Microsemi is using customizable system-on-chips (cSoCs) to tackle the market demand for longer photovoltaics (PV) warranties and lower costs. Rufino Olay, senior marketing solutions manager at Microsemi, describes the approach.
October 25, 2011 — Microsemi is using customizable system-on-chips (cSoCs) to tackle the market demand for longer photovoltaics (PV) warranties and lower costs. Rufino Olay, senior marketing solutions manager at Microsemi, described the approach in a podcast interview with ElectroIQ.com’s senior technical editor Debra Vogler.
cSoCs address the need to consolidate the system and supporting functions in a complete mixed-signal platform optimized for low-power consumption (PV inverters) and the computer platforms required for wireless infrastructure. The integration of other board-level components into a cSoC also drives down the system cost. The approach has three components as described by Olay:
- A processing platform architected for energy efficiency (Microsemi uses an ARM Cortex-M3 processor; see Figs. 1 and 2);
- A programmable analog for sensing and control of the PV inverter for functions such as, grid sensing and temperature control;
- FPGA logic, whereby hardware acceleration is accomplished through high-frequency switching capabilities (>300MHz) and the parallel nature of FPGA fabric.
|Figure 1. Block diagram of Microsemi?s cSoC. SOURCE: Microsemi|
|Figure 2. Price-performance chart showing the energy-efficient Cortex-M family. Each is code-compatible across the entire platform for low- to high-end processing. SOURCE: Microsemi|
“The FPGA is where designers add their secret sauce,” said Olay. ?Essentially, the FPGA can function as an arithmetic co-processor for extremely fast/pipelined computational algorithms, giving designers the ability to perform power to area trade-offs.? Olay also discusses design techniques in detail in the podcast, as well as the hardware and software improvements that will be necessary to continue evolving the FPGA platform for further cost savings.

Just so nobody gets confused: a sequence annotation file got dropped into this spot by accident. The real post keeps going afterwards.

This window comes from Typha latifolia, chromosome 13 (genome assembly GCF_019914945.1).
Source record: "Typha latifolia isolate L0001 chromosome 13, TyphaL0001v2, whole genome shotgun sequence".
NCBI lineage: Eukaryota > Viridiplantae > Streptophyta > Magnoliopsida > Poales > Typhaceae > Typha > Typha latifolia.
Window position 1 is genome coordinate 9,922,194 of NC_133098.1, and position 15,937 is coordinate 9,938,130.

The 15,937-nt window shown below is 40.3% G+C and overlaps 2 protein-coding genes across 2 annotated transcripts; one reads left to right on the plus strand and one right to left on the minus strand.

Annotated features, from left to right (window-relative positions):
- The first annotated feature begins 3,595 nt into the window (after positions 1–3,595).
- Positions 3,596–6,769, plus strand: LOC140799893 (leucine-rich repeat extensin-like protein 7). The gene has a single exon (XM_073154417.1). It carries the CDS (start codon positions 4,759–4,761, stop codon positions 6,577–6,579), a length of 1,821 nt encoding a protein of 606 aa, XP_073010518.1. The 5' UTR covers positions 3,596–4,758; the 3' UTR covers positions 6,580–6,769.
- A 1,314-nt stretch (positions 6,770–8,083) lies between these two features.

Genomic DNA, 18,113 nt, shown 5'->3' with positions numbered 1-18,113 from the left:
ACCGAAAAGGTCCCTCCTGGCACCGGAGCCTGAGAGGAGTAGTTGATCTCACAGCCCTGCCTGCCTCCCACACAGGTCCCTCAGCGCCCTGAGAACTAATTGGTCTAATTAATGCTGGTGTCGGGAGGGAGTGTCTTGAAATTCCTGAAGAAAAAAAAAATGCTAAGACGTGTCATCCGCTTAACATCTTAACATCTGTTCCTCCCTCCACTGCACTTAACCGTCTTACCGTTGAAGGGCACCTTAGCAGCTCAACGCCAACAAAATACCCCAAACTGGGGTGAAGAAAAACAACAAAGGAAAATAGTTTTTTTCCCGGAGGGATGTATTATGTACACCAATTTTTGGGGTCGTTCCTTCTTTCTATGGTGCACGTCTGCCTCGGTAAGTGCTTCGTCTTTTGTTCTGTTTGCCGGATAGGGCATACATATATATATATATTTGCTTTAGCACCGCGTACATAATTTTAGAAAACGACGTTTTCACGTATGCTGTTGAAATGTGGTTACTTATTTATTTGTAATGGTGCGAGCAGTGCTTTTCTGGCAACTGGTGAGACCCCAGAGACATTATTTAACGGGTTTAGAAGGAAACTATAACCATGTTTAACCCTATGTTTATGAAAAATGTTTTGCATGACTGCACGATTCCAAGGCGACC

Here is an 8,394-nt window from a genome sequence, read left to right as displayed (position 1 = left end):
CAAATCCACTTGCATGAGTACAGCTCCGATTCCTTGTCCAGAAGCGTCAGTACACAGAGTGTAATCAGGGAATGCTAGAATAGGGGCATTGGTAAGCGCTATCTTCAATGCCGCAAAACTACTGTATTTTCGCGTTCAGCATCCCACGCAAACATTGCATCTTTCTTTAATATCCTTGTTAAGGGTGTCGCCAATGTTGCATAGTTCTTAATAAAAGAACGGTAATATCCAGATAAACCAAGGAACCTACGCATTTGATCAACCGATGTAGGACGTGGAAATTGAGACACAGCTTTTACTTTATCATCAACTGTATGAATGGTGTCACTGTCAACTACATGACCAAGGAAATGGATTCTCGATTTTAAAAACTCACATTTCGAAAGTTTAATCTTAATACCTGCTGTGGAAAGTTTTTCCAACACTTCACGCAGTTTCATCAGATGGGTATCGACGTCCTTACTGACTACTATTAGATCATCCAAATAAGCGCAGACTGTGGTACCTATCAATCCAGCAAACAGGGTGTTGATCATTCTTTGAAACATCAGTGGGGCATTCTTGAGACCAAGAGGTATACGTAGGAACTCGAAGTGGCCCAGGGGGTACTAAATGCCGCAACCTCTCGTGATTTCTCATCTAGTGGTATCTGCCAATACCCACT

Though Olay was not able to attend Solar Power International (10/17-10/20, Dallas, TX), his colleagues reported seeing increased inverter companies entering the market — not just Germany, but Spain, China, and Taiwan — at the show. “So we’re seeing a crowded market,” observed Olay, where product differentiation will be key. Furthermore, SPI showcased companies jumping into the microinverter/power optimizer market, where traditionally, it has been a string inverter market he said. “So we?re seeing a lot more companies and proprietary architectures coming out — it’s pretty exciting for everyone.”
Microsemi Corporation (Nasdaq:MSCC) offers a comprehensive portfolio of semiconductor solutions for: aerospace, defense and security; enterprise and communications; and industrial and alternative energy markets. Learn more at www.microsemi.com.